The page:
New officers across the University of Colorado system are delivering an infusion of talent in the realm of diversity, equity and inclusion (DEI), which CU President Mark Kennedy continues to address with financial support and a call to achieve long-needed progress.
At system administration, Theodosia Cook, the CU system’s first Chief Diversity Officer, marks her first anniversary in the role this month. At the CU Anschutz Medical Campus, Regina Richards, Vice Chancellor of Diversity, Equity, Inclusion and Community Engagement, took on her new role last July. At CU Denver, Antonio Farias just this March was named Vice Chancellor for Diversity, Equity and Inclusion. A search is underway for a new Senior Vice Chancellor for DEI at CU Boulder, while UCCS anticipates launching a search for a permanent DEI lead next month.
“Moving a university system as large and complex as CU forward in an endeavor requires strong functional leadership at both the system and campuses collaborating toward shared goals,” Kennedy said. “It is exciting to see the results already achieved and in our future from the recent addition of strong DEI leaders throughout CU as we together seek to diversify students, faculty and staff; ensure that all feel they belong; and close the equity gap in our graduation rates.”
The presence of higher education professionals in these roles is evidence of a shift away from the idea that DEI leadership can take place organically without the expertise of trained administrators.
“There is a popular notion that diversity is all of our work, and this can be misleading,” Cook said. “We should all care, we should all resist the temptation to deny the lived experiences of historically marginalized groups and we should all raise our voices to acknowledge a more robust and accurate telling of Coloradan, American and global history.
“But we must be clear, those are the tasks that can be done by all of us, whereas DEI leadership at the nexus of organizational development and compliance requires a specialized knowledge of how to analyze and shift systems and power.” Cook elaborated on the topic in this recent podcast.
Richards noted how she and her peers are trained to understand the principles of DEI and the complexity of compliance.
“This is a profession that requires expertise like every other profession there is,” Richards said. “You wouldn’t go to a heart specialist for an ear, nose and throat problem, and it’s the same concept with DEI.”
Farias said culture change within a community requires helping people to change their mindsets.
“That’s where DEI officers come in,” he said. “Our roles are to be catalysts and consultants, to help others see the big picture of why this helps everyone.”
Metrics – for demonstrating progress in greater diversity among the student, faculty and staff populations, and achieving equity and inclusive communities – are crucial, leaders say.
“Everything we do is data-driven with measurable outcomes,” Richards said. “We will not be supported in this work if we don’t use data science to demonstrate impact in these areas.”
Farias agreed that data is key.
“But at the same time, it’s like most places: We’re data rich and analysis poor,” Farias said. “It’s about taking the time to think about, what is this data really telling us? You need the right people around the room, particularly if you’re talking about DEI, to look at the data from different angles.”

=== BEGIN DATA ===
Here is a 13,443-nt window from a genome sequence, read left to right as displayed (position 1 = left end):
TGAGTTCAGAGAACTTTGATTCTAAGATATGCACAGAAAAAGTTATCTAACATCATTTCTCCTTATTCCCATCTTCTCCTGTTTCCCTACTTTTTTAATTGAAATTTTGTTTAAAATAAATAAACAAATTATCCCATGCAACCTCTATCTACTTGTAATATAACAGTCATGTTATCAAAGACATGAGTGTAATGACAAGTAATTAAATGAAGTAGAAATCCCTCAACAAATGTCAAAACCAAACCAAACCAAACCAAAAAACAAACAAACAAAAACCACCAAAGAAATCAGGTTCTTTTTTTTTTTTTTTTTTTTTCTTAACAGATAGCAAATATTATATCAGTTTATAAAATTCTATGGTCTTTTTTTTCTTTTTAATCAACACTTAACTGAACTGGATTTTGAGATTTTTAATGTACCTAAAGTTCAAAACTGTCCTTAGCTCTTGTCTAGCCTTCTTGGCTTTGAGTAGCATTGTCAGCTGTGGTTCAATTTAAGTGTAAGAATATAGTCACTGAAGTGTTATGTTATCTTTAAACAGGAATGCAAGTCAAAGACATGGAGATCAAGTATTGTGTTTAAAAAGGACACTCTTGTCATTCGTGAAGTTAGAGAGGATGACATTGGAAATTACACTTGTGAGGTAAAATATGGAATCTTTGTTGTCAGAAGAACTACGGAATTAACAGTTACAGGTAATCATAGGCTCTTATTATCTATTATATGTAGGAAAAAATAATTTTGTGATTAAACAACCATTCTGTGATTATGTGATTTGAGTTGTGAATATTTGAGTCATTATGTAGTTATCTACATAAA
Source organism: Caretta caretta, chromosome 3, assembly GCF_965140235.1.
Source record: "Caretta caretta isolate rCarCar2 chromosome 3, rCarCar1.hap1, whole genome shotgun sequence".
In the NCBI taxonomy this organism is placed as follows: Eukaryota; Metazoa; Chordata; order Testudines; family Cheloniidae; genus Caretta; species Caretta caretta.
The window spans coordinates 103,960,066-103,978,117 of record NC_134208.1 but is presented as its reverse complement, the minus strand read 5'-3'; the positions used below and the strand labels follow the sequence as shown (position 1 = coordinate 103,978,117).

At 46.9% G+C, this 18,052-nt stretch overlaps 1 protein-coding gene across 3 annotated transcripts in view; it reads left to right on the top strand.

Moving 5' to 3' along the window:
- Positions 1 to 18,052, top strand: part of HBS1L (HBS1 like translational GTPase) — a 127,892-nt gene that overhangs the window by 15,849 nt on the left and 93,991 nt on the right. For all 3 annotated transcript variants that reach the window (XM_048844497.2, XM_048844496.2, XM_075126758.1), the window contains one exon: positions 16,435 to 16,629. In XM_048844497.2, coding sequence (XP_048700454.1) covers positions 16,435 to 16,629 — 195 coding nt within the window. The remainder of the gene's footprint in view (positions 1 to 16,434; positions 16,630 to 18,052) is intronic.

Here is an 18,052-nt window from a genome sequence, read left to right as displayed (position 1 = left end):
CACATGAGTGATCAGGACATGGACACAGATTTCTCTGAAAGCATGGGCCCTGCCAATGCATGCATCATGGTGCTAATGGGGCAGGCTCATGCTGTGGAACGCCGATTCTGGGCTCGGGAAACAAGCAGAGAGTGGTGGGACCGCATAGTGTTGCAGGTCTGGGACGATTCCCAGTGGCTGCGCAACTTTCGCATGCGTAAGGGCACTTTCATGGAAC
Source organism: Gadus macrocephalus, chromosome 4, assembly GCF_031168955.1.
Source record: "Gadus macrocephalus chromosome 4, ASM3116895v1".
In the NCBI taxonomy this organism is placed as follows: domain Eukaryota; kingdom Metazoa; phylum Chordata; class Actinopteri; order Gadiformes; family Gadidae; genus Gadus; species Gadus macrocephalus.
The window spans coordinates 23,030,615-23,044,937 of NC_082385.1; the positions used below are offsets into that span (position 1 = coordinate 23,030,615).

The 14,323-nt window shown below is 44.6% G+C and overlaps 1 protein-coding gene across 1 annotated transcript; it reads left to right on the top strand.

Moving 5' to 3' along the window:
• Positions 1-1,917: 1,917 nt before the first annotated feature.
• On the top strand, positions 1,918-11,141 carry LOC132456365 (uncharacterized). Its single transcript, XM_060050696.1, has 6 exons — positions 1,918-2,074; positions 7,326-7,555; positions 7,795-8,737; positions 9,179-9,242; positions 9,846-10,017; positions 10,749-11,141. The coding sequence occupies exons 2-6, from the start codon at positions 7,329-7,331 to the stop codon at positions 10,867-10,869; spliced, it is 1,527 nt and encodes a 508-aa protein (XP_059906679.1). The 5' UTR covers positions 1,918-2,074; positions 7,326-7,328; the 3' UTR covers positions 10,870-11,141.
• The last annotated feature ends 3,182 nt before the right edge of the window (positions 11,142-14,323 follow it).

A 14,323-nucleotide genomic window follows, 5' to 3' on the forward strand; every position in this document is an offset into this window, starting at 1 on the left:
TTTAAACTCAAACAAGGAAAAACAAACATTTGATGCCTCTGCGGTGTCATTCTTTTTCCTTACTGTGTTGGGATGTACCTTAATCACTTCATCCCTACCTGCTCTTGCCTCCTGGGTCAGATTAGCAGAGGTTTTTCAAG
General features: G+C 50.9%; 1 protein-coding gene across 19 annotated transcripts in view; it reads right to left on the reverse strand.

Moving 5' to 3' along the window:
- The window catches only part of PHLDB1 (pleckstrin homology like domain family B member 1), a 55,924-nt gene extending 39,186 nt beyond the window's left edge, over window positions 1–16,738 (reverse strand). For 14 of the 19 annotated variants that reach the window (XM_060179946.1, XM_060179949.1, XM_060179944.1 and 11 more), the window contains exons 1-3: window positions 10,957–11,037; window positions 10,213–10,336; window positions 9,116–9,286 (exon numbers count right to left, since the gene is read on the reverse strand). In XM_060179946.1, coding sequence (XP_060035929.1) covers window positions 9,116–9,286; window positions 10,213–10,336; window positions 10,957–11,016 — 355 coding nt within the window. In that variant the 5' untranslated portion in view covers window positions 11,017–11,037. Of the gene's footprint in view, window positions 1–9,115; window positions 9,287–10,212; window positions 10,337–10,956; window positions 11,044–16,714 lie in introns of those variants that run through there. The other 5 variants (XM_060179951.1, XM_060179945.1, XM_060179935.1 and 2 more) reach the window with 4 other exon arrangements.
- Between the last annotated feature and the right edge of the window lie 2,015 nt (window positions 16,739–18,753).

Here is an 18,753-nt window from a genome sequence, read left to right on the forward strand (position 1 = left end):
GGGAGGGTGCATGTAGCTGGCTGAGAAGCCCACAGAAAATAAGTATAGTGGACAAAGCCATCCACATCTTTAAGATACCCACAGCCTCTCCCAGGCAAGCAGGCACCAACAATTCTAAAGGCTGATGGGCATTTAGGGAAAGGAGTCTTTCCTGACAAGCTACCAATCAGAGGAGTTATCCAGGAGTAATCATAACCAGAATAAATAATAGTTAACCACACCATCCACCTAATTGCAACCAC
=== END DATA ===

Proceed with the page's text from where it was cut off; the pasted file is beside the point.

Cook said metrics naturally vary based on the given initiative, including the DEI Innovation Fund, established last fall by President Kennedy and the CU Foundation.
“Where we are allocating funds, the metrics are about applying best practices to advance equity on our campuses,” Cook said. “Funds are being applied at the system to develop search advocates throughout the institution to create fair hiring processes that will allow for transparency, consistency and compliance.
“Right now our goal is to increase the knowledge base of those connected to hiring activities and then we hope to shift our tools to track data at every point of the hiring process. But we must first do that by building buy-in into this new model.”
Cook said she is working to gain that buy-in in part by empowering DEI leaders at the campuses, positioning them to be equipped structurally and financially to make policy recommendations, innovate around key processes – and ultimately be respected as the professionals they are.
“This will allow us to make progress,” Cook said. “Because at the beginning of my tenure, the main problem I identified was that DEI leaders were not empowered – so how could we ever make progress, if they weren’t equipped to lead it?”
Richards said she’s excited and optimistic about the campus initiatives underway, which took root last year after students proposed over 87 recommendations for anti-racism solutions.
“By having the support of Chancellor (Don) Elliman, by getting the resources we need, we are going to be able to lay foundational work that will have impact over time,” Richards said.
Farias looks forward to helping enact new policies that will in turn promote new work habits – and personal habits – to get on track.
“I apply my background to this role in a way that brings people together,” Farias said. “If I have any skill, it’s about collaboration and bringing disparate and usually silent groups together to work on fixing problems. With Chancellor (Michelle) Marks at the helm, this is happening across the enterprise, and she has dubbed it ‘radical inclusivity.’”